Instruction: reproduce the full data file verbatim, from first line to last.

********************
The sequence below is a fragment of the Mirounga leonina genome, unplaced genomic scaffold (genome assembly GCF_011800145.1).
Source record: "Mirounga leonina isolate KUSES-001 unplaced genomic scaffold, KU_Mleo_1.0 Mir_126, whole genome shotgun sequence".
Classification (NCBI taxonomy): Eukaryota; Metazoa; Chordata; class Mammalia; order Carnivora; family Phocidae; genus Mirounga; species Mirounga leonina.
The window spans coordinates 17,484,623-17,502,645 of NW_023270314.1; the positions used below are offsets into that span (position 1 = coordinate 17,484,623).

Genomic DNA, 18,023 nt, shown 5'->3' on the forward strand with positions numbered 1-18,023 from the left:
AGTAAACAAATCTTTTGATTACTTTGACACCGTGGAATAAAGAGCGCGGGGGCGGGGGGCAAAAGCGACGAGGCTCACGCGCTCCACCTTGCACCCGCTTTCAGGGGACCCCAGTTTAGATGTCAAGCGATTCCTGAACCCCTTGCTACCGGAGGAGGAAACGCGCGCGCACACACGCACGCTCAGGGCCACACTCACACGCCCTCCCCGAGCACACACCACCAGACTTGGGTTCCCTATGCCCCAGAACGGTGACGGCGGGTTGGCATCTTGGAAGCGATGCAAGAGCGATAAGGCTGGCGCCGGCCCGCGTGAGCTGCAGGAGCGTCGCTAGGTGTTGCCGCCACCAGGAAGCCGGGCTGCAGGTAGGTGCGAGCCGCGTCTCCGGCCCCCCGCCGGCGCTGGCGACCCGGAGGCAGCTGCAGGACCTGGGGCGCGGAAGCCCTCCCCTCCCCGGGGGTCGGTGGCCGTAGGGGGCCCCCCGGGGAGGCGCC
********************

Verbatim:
The sequence below is a fragment of the Mirounga leonina genome, unplaced genomic scaffold (genome assembly GCF_011800145.1).
Source record: "Mirounga leonina isolate KUSES-001 unplaced genomic scaffold, KU_Mleo_1.0 Mir_126, whole genome shotgun sequence".
Classification (NCBI taxonomy): Eukaryota; Metazoa; Chordata; class Mammalia; order Carnivora; family Phocidae; genus Mirounga; species Mirounga leonina.
The window spans coordinates 17,484,623-17,502,645 of NW_023270314.1; the positions used below are offsets into that span (position 1 = coordinate 17,484,623).

Genomic DNA, 18,023 nt, shown 5'->3' on the forward strand with positions numbered 1-18,023 from the left:
AGTAAACAAATCTTTTGATTACTTTGACACCGTGGAATAAAGAGCGCGGGGGCGGGGGGCAAAAGCGACGAGGCTCACGCGCTCCACCTTGCACCCGCTTTCAGGGGACCCCAGTTTAGATGTCAAGCGATTCCTGAACCCCTTGCTACCGGAGGAGGAAACGCGCGCGCACACACGCACGCTCAGGGCCACACTCACACGCCCTCCCCGAGCACACACCACCAGACTTGGGTTCCCTATGCCCCAGAACGGTGACGGCGGGTTGGCATCTTGGAAGCGATGCAAGAGCGATAAGGCTGGCGCCGGCCCGCGTGAGCTGCAGGAGCGTCGCTAGGTGTTGCCGCCACCAGGAAGCCGGGCTGCAGGTAGGTGCGAGCCGCGTCTCCGGCCCCCCGCCGGCGCTGGCGACCCGGAGGCAGCTGCAGGACCTGGGGCGCGGAAGCCCTCCCCTCCCCGGGGGTCGGTGGCCGTAGGGGGCCCCCCGGGGAGGCGCC